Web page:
Coming to terms with any issue of identity can be challenging, and I’m still trying to sort through my feelings about being Alaskan. I had never reflected on this aspect of my identity before leaving for college, and I was wholly unprepared to do so in this new environment 4,000 miles away from everything familiar and comfortable. A fair amount of people attend college in a new state or even a different country, and this post examines my feelings on the experience. I loved my college experience but I also struggled in unexpected ways to adjust to the new environment.
I am from Anchorage, Alaska. I attended a small liberal arts college in Lancaster, Pennsylvania. This fact was a topic of frequent and lengthy conversation with almost everyone I met my freshman year and beyond. As any Alaskan traveling out state knows, amazement and misconceptions abound. Before I left, I had no idea living in Alaska was so interesting to most Americans. I realized this quite thoroughly during my first week of college. Most conversations with new people started with a degree of intense excitement:
Person: “You’re from ALASKA??? Wow, that’s so cool!!”’
Me: “Yeah, it’s pretty cool!”
Person: “Wow, what’s that like??”
Me: “Um, it’s good, fairly normal. I live in a city so I have a pretty typical American life. I don’t live a subsistence lifestyle in a rural area like the popular survival TV shows depict.”
Person: “Alaska has cities?”
Me: “Yeah! Anchorage is the largest city and has about 300,000 people.”
Person: “Wow I had no idea!! You’re the first person I’ve ever met from Alaska!”
After this statement (to which I still don’t have the perfect witty reply) we usually wrapped up the conversation by clarifying any wild misconceptions people have – usually that there’s always snow on the ground, it’s always freezing cold, or any other random belief, especially about wildlife encounters.
I have had some version of that conversation with everyone I met in Pennsylvania at some point in our acquaintance, whether immediately or some time along the road, years into knowing them. I love Alaska and I love sharing fun facts about the state (as indicated in the above photo caption). During my freshman year, I was quite excited and willing to talk to everyone about anything related to Alaska. I happily demystified the ‘frozen wasteland’ that people associated with the state.
However, there are only so many times I could have that same conversation before I began to dread it. By my junior year I had began to deflect when people asked me where I was from, either by avoiding the question or by saying I lived on West Coast. This in turn caused my good friends to jump into the conversation with, “Actually she’s from Alaska!” By senior year, I had begun to ask my friends to stop introducing me as “Monica the Alaskan” so we could skip over the ensuing astonishment.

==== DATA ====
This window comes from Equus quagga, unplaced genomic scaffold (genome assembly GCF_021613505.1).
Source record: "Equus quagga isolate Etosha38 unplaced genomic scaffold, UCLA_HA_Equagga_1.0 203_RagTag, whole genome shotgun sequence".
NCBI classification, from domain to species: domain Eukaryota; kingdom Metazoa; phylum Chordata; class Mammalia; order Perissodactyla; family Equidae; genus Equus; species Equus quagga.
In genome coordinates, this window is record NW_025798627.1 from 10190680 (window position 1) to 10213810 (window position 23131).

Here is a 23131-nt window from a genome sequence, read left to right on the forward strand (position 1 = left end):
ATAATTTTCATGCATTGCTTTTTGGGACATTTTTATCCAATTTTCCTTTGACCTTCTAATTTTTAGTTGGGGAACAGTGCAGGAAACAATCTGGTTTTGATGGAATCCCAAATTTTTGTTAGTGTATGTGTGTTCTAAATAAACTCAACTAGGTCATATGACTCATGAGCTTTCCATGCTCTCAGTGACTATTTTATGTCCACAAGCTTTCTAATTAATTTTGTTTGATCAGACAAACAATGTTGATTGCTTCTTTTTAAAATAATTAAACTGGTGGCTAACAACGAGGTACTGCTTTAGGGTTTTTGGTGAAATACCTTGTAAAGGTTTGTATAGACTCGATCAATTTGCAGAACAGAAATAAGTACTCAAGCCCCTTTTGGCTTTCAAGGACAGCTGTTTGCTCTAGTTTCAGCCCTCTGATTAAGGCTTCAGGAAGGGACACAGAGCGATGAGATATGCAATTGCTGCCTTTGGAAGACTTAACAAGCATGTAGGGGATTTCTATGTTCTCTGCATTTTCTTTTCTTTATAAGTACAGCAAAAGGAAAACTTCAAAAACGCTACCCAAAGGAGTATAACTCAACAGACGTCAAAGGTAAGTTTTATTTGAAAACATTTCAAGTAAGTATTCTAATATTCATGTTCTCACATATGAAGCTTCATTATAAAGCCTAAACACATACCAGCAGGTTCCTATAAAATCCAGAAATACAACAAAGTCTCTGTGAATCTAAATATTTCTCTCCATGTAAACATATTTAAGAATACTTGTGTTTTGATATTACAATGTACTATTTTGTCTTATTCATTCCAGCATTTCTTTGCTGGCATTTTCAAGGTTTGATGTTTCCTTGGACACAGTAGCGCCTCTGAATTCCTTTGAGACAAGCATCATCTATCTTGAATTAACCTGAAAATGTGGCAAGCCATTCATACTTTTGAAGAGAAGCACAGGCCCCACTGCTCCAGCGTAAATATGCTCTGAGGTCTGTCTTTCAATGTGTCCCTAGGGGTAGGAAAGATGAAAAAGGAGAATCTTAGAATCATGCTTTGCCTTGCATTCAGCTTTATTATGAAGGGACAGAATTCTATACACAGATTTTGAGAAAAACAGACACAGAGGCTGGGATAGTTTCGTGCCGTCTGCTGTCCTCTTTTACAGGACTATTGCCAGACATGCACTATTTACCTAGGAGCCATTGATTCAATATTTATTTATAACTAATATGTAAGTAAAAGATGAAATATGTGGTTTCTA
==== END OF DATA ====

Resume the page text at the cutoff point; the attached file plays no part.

I had never identified myself or had someone identify me so strongly as Alaskan before college. I had never thought of myself as Alaskan because ‘true’ Alaskans are outdoorsy, adventure seeking, and fiercely independent. I was none of those things, nor did I desire to be. There’s an old saying about being a true Alaskan – “Some people get off the plane and are Alaskan, some people are born here and aren’t Alaskan.” Before college, I fell firmly in the latter category, not really living an Alaskan-specific lifestyle. In high school, I felt out of place in this extremely active and adventurous state. I attended college across the country because I wanted to escape Alaska, escape the cold and the lack of options. And yet it was all acquaintances could talk to me about. I went from feeling very un-Alaskan during high school to suddenly being a bona fide Alaskan expert. It was startling, to say the least.
So much of my college identity was wrapped up in how interesting Alaska is, how unique my life was perceived to be. Of course this was never an issue with my good friends because we worked our way through any Alaskan questions, so with them I was allowed to be myself, my own person. But whenever I had to introduce myself, my hometown invariably invaded. My requisite fun fact during the first day of classes was usually about Alaska, mostly because my introduction included my hometown and students interrupted before I could say any other identifying information about myself. Even in my day-to-day life I constantly fielded questions about available amenities, entertainment options, the existence of sidewalks in Anchorage (I have no idea what inspired this question), and bear sightings.
This is not to say I had a miserable time being Alaskan at F&M, because truly I do love talking about my hometown. It’s actually not a frozen wasteland and most people don’t use dog sleds to travel around. I loved exploring the differences between Alaska and other states and I loved hearing how my friends grew up, having both comparable and dissimilar experiences. But it was, at times, lonely and draining. I cannot even imagine what it was like for students from different countries. They were probably more prepared for the outlandish assumptions and questions, but it must have been even more exhausting.
The most jarring thing about attending college across the country was the culture shock. Culture shock is probably too strong of a word for what I experienced, perhaps cultural adjustment would be better. When I studied abroad in Costa Rica at a remote field station in a jungle for a month, I knew going into the experience that almost everything would be different so I was prepared and excited for all of the changes. In Pennsylvania, I was not prepared in the slightest. I had traveled out of state before, so I especially didn’t think I would have a problem adjusting.